WAKEFIELD — After 48 years of service, small business owners Gerry and George Siegmund made the bittersweet decision to close South County Motors and move onto the next chapter of their lives.
“We had a really good run,” Gerry reminisced. “It was a good business. We made a lot of friends, and had fantastic customers the whole way.”
This past summer, when the couple decided to close their doors for good, they weren’t simply saying goodbye to a brick and mortar structure. Through their hard work and dedication, South County Motors became an iconic fixture of downtown Wakefield, but at its core, the small business was the Siegmund Family’s home away from home.
Over the years, their children, grandchildren and even the family pet all spent countless hours at 245 Main Street — fully embodying the meaning of a family run business.
As sad as it’s been to say goodbye, Gerry and George are heartened to know the building will be taking on a new life.
In the place of South County Motors, Green Line Apothecary will be taking up a new residence. About five years ago, husband and wife duo Ken and Christina Procaccianti were able to bring classic American drug store charm back to Main Street, and their own small family business has been quickly expanding ever since.
In April 2019, Green Line Apothecary opened a second location on North Main Street in Providence – cementing two widely popular, full-service pharmacies, apothecaries and soda fountains. Though they weren’t expecting to outgrow their Wakefield location at 203 Main Street quite so fast, they knew they didn’t want to move far.
“We’re committed to Main Street,” Ken said. “We live here in Wakefield and we’re really drawn to this building because of its history and prominence here.”
“We’re excited to carry on the family owned business legacy of this building,” he added, which is currency undergoing some major renovations.
Last week, Ken took some time to walk through the project site with Gerry and George, along with their youngest grandson, to show them how much the space has changed in the past several months. The carpeting and floors in the old office, where Gerry fondly remembers setting up her grandson’s cot while she worked, have all been taken out to expose the original hardwood beneath.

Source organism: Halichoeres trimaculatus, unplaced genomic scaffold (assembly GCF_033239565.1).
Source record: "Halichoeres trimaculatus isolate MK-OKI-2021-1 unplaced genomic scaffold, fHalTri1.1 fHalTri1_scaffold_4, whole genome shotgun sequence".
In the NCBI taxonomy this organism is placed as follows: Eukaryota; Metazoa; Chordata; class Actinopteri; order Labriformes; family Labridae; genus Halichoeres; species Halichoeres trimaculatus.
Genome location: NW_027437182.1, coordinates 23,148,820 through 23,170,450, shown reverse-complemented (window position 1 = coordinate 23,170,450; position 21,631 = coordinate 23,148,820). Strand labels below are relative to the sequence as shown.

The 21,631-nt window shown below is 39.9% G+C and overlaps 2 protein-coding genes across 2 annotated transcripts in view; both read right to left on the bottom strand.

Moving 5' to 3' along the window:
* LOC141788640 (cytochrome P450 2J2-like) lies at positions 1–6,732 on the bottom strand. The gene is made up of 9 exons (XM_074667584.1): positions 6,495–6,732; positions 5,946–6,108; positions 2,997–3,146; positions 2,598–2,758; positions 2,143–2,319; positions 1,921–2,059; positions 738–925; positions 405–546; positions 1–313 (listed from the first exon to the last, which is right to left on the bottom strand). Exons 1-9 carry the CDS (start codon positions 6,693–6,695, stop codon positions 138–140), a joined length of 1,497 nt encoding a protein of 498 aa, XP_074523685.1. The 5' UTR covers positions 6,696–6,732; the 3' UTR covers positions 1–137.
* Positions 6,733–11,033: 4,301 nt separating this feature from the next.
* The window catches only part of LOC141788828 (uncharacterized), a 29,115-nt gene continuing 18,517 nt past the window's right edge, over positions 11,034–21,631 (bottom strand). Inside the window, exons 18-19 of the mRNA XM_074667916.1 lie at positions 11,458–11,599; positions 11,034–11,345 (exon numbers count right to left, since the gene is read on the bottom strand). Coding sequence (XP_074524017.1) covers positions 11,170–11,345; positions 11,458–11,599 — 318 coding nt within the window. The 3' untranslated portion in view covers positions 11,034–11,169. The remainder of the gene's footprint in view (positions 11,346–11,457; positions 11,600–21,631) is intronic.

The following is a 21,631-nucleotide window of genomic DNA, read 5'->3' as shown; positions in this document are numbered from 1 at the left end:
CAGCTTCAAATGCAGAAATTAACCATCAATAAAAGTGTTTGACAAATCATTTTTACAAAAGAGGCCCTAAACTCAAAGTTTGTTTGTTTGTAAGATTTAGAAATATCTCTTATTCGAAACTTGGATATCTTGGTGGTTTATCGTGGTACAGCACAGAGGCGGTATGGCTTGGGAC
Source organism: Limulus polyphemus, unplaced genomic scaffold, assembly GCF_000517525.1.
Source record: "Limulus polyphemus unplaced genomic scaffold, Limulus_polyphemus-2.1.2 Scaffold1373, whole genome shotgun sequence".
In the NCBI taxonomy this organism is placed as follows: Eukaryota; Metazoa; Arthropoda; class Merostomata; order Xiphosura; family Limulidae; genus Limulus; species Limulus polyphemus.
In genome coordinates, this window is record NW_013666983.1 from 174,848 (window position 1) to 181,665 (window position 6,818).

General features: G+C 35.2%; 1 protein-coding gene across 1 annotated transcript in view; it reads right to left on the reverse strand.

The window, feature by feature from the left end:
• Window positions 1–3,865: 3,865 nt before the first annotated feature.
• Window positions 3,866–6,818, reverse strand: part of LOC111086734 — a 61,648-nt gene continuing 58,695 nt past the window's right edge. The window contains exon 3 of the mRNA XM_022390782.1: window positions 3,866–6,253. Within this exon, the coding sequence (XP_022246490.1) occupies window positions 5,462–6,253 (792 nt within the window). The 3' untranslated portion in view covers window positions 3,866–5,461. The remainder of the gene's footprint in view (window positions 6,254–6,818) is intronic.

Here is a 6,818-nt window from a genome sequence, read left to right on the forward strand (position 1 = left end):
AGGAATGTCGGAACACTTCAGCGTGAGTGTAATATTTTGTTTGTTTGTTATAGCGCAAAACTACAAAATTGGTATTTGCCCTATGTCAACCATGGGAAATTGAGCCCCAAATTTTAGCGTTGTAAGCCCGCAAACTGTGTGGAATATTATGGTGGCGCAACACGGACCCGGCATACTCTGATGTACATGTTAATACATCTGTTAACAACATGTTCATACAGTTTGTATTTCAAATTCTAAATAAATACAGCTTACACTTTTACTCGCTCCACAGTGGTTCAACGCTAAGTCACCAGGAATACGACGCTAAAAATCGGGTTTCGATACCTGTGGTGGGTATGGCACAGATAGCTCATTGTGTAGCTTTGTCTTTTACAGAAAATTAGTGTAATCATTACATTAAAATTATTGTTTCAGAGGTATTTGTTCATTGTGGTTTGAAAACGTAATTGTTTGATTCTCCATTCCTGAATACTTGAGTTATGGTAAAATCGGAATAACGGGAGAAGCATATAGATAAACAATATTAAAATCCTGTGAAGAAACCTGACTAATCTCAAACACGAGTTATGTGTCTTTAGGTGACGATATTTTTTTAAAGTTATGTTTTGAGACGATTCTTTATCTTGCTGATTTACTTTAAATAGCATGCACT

And the showroom window, where they would put cars out on display, will now be home to the new soda fountain. For Gerry, the showroom window brings back fond memories of their family dog sitting there to bathe in the attention of school children after the final bell, but now she’s looking forward to coming back with her oldest grandson to enjoy a root beer float.
The back of the building is currently being transformed into the pharmacy area, and upstairs renovations will house the business’s central administrative positions.
Though there’s lots of renovations and updates happening on site, Ken said they wanted to make sure they didn’t forget the building’s routes.
“We wanted to pay a little homage to the many decades you spent here,” he told Gerry and George last Friday, “and we have an affinity for older things.”
In recent years, Green Line Apothecary has made a name for themselves all over Rhode Island, thanks to their statewide deliveries and memorable vehicles — which include multiple 1949 Chevy panel vans.
In their new location, while customers browse their selection of products, the space will also feature a 1949 Chevy truck — which they’ve modified to light up, make sound effects, and also fit inside the shop.
“We thought it would be a nice way to tie the history you spent here working on automobiles,” Ken explained to Gerry and George.
Being able to show them how much the shop has already changed and the homage they’re paying to its unique history was a gift, according to Ken, but the main reason for having Gerry and George visit last week was to give a piece of that history back.
For months, Christina and Ken have held onto the original South County Motor sign — and not without plenty of complaints from crew who has had to lug it from space to space throughout the renovation process. While it’s certainly large and heavy, the couple knew it would be a priceless keepsake for the Siegmund Family.
After 48 years of fixing everyone else’s cars, George said he’s looking forward to finally having time to tackle his own projects. He’s hoping to hang the old South County Motors in his barn, where he’s got some exciting car restorations planned.
And while Gerry has enjoyed not having to deal with all the bookkeeping and headaches that come with running your own small business, in some ways, she has missed the hectic day-to-day shuffle, and their many wonderful customers that walked through the door. When life resumes some semblance of normalcy, she’s looking forward to getting back out into the community and volunteering her time.
Like Gerry and George, Christina and Ken also have daughters — three of them to be exact — and while they’re still young, they’ve got plenty of opinions. They’ve already spent lots of time around the construction project, according to Ken, and they’re excited to give the input and ideas since they’ll be spending so much time there, too.
The South County Motors building has certainly undergone a bit of a facelift, but both families are happy that the true character of the shop won’t be changing all that much.
Green Line Apothecary plans to open in its new location later this spring, according to Ken, and hopefully enjoy a history as long and as deep as its former owners.
“God willing, we’ll be here half that long,” he said.